Silver Age Comics Artist Joe Giella Dead at 94

Joe Giella, a legendary inker known for his work in the Golden and Silver Ages of superhero comics, has passed away at the age of 94. The news was broken in a post to Giella's official Facebook page, which confirmed that he passed away peacefully on Tuesday, March 21st. 

"Joe was such a special person," the Facebook post reads in part. "His presence alone would put you at ease. Even on the most difficult days, just being with him would make everything OK again. He was so honest and sincere, so kind and gentle and so loving and proud. He was so proud of his service for his country in the US Navy. He was so proud of his long prolific career in comic books and comic strips. And he was most proud of his family. To him, family was everything. Nothing made him happier than sitting around the dinner table with family and friends. Sundays and Holidays became sacred events full of laughter and great food. Joe's legacy in comic books and comic strips will live on. Our family wishes to thank all of his friends and fans for their support. He truly was humbled by all the attention and love he received. Thank you all and when you think of Joe please try to smile. The world needs more superheroes like Joe."

The Giella family wishes for all to celebrate the incredible life of Joe Giella. Joe passed peacefully on March 21st at...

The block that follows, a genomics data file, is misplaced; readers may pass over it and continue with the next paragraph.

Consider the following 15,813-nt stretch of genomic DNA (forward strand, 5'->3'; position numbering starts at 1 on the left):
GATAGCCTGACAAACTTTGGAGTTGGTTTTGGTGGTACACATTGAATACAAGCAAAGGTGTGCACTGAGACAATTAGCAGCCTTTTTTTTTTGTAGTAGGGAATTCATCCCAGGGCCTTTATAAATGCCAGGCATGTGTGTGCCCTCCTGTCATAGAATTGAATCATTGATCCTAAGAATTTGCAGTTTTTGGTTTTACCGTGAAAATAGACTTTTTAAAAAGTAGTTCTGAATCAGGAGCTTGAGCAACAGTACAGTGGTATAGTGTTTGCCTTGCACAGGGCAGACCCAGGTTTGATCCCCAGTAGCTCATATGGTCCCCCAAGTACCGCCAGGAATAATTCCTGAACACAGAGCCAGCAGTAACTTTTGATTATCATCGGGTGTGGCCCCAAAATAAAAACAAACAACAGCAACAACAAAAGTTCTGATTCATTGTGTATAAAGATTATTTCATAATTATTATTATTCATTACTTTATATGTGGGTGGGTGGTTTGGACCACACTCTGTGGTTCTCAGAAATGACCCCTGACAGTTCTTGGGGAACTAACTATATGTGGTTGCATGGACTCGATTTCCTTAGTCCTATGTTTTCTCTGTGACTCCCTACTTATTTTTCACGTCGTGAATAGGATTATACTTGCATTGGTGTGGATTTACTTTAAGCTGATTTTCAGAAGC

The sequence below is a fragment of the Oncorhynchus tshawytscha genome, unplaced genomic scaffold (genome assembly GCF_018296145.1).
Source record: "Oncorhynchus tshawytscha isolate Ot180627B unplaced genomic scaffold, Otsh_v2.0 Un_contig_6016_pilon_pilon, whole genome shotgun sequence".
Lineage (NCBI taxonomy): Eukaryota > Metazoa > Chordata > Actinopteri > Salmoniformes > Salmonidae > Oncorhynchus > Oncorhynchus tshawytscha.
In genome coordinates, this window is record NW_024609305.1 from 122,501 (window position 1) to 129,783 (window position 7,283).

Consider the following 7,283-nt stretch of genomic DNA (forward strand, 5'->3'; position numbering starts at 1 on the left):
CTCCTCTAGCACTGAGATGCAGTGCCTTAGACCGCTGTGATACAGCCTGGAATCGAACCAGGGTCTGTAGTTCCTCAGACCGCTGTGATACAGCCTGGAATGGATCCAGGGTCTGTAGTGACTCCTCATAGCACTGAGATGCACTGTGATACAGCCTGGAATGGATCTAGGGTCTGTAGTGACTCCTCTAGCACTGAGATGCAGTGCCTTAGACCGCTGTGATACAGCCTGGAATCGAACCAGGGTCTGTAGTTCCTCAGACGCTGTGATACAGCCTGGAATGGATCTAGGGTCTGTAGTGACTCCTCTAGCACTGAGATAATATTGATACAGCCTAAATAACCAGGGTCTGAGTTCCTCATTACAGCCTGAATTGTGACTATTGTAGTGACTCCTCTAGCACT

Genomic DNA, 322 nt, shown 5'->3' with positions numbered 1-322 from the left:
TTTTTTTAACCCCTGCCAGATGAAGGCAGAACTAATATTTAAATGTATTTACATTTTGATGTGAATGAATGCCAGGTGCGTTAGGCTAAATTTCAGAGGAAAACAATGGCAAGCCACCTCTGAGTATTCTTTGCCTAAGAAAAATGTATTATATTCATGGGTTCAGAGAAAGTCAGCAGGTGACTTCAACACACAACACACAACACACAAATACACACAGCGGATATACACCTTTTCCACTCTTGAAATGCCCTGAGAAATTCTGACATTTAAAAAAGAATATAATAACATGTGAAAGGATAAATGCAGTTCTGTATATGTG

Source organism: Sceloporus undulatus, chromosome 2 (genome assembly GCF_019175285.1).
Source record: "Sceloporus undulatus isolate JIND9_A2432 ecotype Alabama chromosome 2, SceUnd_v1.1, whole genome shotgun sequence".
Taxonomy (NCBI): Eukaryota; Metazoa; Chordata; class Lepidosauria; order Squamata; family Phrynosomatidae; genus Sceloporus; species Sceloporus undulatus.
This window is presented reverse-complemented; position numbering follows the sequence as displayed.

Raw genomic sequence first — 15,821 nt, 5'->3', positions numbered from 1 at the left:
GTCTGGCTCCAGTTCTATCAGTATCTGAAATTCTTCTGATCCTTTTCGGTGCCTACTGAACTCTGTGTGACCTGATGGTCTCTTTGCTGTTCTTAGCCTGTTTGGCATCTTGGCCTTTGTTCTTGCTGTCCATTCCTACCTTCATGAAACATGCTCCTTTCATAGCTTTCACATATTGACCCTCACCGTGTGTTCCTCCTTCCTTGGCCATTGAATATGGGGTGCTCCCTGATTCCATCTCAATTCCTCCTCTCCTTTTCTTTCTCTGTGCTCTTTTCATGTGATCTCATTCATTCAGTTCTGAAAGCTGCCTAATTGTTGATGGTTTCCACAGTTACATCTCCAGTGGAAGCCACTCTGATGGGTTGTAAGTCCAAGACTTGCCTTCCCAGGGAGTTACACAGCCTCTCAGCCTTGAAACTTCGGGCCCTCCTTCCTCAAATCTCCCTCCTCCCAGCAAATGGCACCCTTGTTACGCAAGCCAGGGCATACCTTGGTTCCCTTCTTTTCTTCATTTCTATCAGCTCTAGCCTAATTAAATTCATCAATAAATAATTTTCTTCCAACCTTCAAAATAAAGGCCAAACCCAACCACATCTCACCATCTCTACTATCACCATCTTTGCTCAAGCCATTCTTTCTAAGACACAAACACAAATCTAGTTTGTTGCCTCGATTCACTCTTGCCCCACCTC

Posted by Joe Giella – Artist on Wednesday, March 22, 2023

Born on June 27, 1928, Giella grew up in New York and studied alongside fellow comic pros Joe Kubert and Mike Sekowsky at Manhattan's Art Students League. After serving as a freelance inker on Fawcett Comics' early Captain Marvel stories, he began to freelance at, and later join the staff of, Marvel's precursor, Timely Comics, working on books involving Captain America, Human Torch, and Namor the Sub-Mariner.

Giella followed Frank Giacoia to National Periodical Publications (later known as DC Comics) in the late 1940s, inking stories for a number of early superhero characters, including Flash and Green Lantern. He also inked the very first Flash Comics stories that introduced Black Canary. He remained at the company through the 1980s, inking for many of the Batman and Green Lantern comics of the 1960s, as well as the era's Batman comic strip. He was also one of the inkers on The Brave and the Bold #28, the first-ever appearance of the Justice League of America.

Giella's other work included the Flash Gordon and The Phantom syndicated strips, as well as the daily and weekly strip for Mary Worth. He was involved in Mary Worth up until retiring from it in the summer of 2016.

"72 years in the business. I unbelievable. It's like a dream. Where the hell did it go?" Giella said with a laugh in a 2019 interview with The Comics Journal. "But I'm still doing projects like the Archie cover and taking commissions. I still feel that I have not done my best work yet. Dan Barry once told me, "Joe, you're like a fine wine, you get better with age."

Our thoughts are with Giella's family, friends, and fans at this time.